Northwestern University Feinberg School of Medicine

Orthopedic Teaching

Hand Case 3 ED Management

Comminuted open distal tuft fracture


ED Management

Treatment is mainly focused on the soft tissue injury. Immobilization is typically unnecessary, although a short volar or hairpin splint can be used to protect the finger tip for 2-3 days to prevent further trauma. Splinting, if elected, should not involve the PIP joint. Patients will often require analgesia.

Most tuft fractures are comminuted and involve the nail bed. Management of these injuries depends on the condition of the nail:

  1. If the nail plate is intact, leave it in place. Drainage of the subungual hematoma can be carried out by trephination of the nail.
  2. Damage or loss of the nail plate requires nail removal, nail bed repair with 6-0 chromic suture, and protection.

Irrigation, debridement, and IV antibiotics are indicated for open tuft fractures. The patient may be discharged home with prompt referral to a hand surgeon.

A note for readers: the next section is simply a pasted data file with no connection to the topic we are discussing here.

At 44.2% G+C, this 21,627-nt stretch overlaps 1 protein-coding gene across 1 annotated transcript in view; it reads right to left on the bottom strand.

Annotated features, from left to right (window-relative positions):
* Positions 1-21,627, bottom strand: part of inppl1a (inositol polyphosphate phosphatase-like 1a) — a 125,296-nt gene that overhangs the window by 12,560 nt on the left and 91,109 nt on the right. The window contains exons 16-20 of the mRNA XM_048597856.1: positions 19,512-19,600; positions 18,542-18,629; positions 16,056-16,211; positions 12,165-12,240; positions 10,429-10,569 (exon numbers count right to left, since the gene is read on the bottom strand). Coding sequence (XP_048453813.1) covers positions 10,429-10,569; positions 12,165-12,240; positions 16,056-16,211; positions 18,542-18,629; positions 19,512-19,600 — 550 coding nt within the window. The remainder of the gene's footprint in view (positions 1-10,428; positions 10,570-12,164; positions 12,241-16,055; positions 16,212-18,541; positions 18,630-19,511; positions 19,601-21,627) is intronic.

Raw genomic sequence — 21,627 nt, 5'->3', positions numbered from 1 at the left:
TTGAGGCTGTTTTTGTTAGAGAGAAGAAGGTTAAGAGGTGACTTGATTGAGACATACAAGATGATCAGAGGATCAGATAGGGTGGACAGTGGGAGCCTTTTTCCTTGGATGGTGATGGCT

Surgery is indicated if the dorsal surface of the phalanx that supports the nail matrix has significant step-off, especially with concomitant nail plate avulsion. When this occurs, a hand specialist should reduce the fracture to an even surface and pin it to support the surgical repair of the nail matrix.

Although usually benign, tuft fractures can have significant morbidity. Up to 70% had bothersome symptoms, including numbness, hyperesthesia, and cold sensitivity, at 6 months. Therefore, non-urgent referral to a hand specialist is recommended.